One of his key practices is crop rotation, because it (and cover crops) contributes to a natural bonus of nitrogen into the soil. It also reduces weeds, interrupts the life cycle of pests and thus eliminates the need of pesticides. Here, from an article in the Sustainability Alliance website, Rick describes how he manages the rotation. “One-third of our farm is in a three-crop rotation – corn, soybeans and wheat. Another third is in a four-crop rotation – corn, soybeans, wheat and alfalfa for a nearby dairy. The remaining third is in transition to organic. We have just got approval for our first organic certified acres, which I’m very excited about.”

Among the outcomes of this switch to a Nature-oriented growing is that Rick says he spends LESS per acre than he used to…less on fertilizer and other chemicals, and less on equipment (he doesn’t need as much power so he sold off some of his more powerful tractors in favor of smaller ones, which saved him $35,000 in fuel in the past nine years!)

And the frosting on the cake…his choice to move to regenerative ag has him working with other customers who pay premium for non-GMO, locally raised crops and livestock,

Don’t Adopt – Adapt Instead

The days are long over for merely taking in what some trade show educator tells you and then applying it to your farm! You’ve learned how to take the guess work out of some of the things that used to be stumpers. Even taking your neighbor’s word for it comes with a grain of salt anymore, because the nature and condition of each farm acre is different.

Computers, GPS and soil testing have aided in our understanding of crop behavior, including what’s going on underground. In recent years, knowing the importance of microbiology in crop production has helped to improve soil health while also improving a farm’s balance sheet.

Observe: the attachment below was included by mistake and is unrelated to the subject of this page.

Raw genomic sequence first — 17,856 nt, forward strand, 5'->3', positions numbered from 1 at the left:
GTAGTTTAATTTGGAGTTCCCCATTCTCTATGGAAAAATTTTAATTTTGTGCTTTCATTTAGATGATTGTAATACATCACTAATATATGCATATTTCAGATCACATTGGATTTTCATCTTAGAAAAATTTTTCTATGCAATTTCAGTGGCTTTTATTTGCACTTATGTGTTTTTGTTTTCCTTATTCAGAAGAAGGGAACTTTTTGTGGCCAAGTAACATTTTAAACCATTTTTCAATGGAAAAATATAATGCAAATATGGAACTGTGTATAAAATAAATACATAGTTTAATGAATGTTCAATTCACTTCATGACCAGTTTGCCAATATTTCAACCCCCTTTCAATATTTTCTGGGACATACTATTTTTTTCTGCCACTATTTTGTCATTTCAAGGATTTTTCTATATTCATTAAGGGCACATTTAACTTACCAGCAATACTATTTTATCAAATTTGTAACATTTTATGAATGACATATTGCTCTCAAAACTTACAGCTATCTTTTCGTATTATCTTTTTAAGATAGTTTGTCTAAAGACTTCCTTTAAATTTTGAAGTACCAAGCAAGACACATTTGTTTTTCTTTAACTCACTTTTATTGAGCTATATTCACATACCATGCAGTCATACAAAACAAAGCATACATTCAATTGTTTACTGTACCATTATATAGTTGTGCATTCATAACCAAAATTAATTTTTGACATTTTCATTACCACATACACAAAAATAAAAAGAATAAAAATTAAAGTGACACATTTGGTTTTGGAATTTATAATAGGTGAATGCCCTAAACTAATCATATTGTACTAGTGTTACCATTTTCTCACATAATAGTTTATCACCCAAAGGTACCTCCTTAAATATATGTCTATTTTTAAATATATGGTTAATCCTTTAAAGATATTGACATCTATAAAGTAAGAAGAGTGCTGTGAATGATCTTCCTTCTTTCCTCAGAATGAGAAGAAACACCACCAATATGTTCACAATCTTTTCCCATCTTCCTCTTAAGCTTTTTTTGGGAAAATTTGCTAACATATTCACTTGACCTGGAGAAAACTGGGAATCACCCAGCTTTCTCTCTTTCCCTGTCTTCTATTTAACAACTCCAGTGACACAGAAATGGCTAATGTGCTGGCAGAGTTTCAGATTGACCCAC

Cover crops provide residue (carbon) on the surface that keeps weeds down, releases stored nitrogen up to the next crop, and prevents soil heating, thus promoting a healthy environment for microbes, bacteria and fungi in the topsoil. The roots of old, terminated cover crops continue to give up food for biological life while adding to the organic matter of the soil.

While there are enough success stories out there to feel confident that cover crops are not a big risk. After all, many thousands have tried annual ryegrass and other cover crops, including cereal rye, and decided after a few years that they were going ALL IN, planting 100 percent of their acres in cover crops.

Regardless of what others did, however, starting out with a cover crop for the first time is a challenge. So, most transitioning to conservation tillage start with a small chunk of land before committing to plant the whole farm that way.

Once you see what changes occur on that test acreage, you’ll find out that managing annual ryegrass and other covers is not exceedingly difficult. You’ll also discover that the benefits, the savings and the profits warrant a bigger commitment.

New Look: Annual Ryegrass Impact on Fragipan

The short part of this long story is about three things: